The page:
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It was difficult to find a proper title for the following Essays. That which has been adopted is confessedly liable to objection. The term Profession is usually confined to the Church, the Law, Physic, and Arms; but in fact, Gentlemen, Statesmen, and Princes, exercise functions of the highest consequence in the state : and no word seems more proper to designate their occupations than the term Profession.

Circumlocution is unfit for a title page : what a man wishes to purchase should have a distinct and short name, by which he may inquire for what he wants. “ Professional Education" has therefore been chosen as the least objectionable, the shortest, and most comprehensive title for these Essays.

It will probably be thought, that the ideas which have been developed in “ Practical Education” may be repeated in this volume, and that new form, instead of new substance, is now offered to the publick. The author hopes, that he has not hitherto given any just grounds for such a supposition. It is however impossible, to write upon the education peculiarly adapted to the principal professions, without recommending for each of them such modes of instruction, and such habits, as are common to them all; or without alluding to circumstances that have been elsewhere detailed.

A writer is required, by the great authority of Dr. Johnson, to make his book a whole, which shall contain all that the reader wishes to be informed of upon the subject laid before him: and at the same time an author is liable to censure, if he repeat himself, or if he ostentatiously refer the reader to his former writings. To shun these extremes, I have carefully looked over the following sheets, to determine how much of what they contain may be traced to “ Practical Education;" and the result of this examination induces me to believe, that the substance of about twenty of the subsequent pages are to be found in different parts of that work; and to save the reader trouble on this point, references are made in the margin by an asterisk to “ Practical Education," wherever it is distinctly alluded to.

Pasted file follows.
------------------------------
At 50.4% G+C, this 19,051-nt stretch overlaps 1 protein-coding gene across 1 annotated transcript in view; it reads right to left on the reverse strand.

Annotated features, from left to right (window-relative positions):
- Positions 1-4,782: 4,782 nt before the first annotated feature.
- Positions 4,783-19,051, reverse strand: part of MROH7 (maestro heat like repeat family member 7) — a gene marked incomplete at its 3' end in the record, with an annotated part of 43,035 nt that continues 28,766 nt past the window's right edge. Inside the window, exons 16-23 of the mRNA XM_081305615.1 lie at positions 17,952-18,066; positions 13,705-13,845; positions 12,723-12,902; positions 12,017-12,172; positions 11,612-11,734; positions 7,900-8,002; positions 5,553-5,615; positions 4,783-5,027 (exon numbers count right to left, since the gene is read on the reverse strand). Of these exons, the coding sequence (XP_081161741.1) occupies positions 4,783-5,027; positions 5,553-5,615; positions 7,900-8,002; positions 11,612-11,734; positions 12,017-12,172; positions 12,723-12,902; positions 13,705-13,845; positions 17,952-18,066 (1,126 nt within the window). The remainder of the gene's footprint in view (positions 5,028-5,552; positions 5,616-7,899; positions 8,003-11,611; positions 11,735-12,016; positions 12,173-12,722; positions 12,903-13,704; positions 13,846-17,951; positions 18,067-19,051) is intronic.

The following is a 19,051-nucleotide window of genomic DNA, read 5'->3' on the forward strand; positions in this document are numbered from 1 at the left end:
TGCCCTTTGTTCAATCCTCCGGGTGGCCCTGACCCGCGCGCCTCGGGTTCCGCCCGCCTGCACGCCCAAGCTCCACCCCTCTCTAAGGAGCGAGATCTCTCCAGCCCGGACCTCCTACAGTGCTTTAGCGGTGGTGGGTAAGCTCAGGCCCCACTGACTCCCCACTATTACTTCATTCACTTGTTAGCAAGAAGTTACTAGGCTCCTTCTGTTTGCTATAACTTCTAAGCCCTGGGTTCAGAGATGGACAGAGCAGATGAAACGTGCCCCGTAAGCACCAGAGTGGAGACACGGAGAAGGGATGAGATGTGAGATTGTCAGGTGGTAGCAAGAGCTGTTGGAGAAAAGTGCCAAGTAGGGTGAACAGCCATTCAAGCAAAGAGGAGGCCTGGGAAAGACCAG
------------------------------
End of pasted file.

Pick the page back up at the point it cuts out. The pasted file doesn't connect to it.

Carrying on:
The first chapter of this book consists of general remarks upon the cultivation of those qualities and talents, which are necessary or useful in every profession; and it is consequently more analogous than any other chapter to what has been said in our former work. If this appear as a redundance, the fault arises from want of skill, and not from want

of care.

Another difficulty occurred. In writing didactically, the use of that disgusting pronoun I, or the more important We, saves much trouble and much circumlocution; this mode of writing therefore had been adopted; but by the advice of a judicious friend the whole has been revised with no small expense of time and trouble, to expunge the obnoxious pronouns. This circumstance is mentioned to give an unequivocal proof of that industry, which never should relax, from an author's becoming more familiar with the press; and of that deference for the publick, which its former favours should exalt into respectful gratitude.



April, 1808

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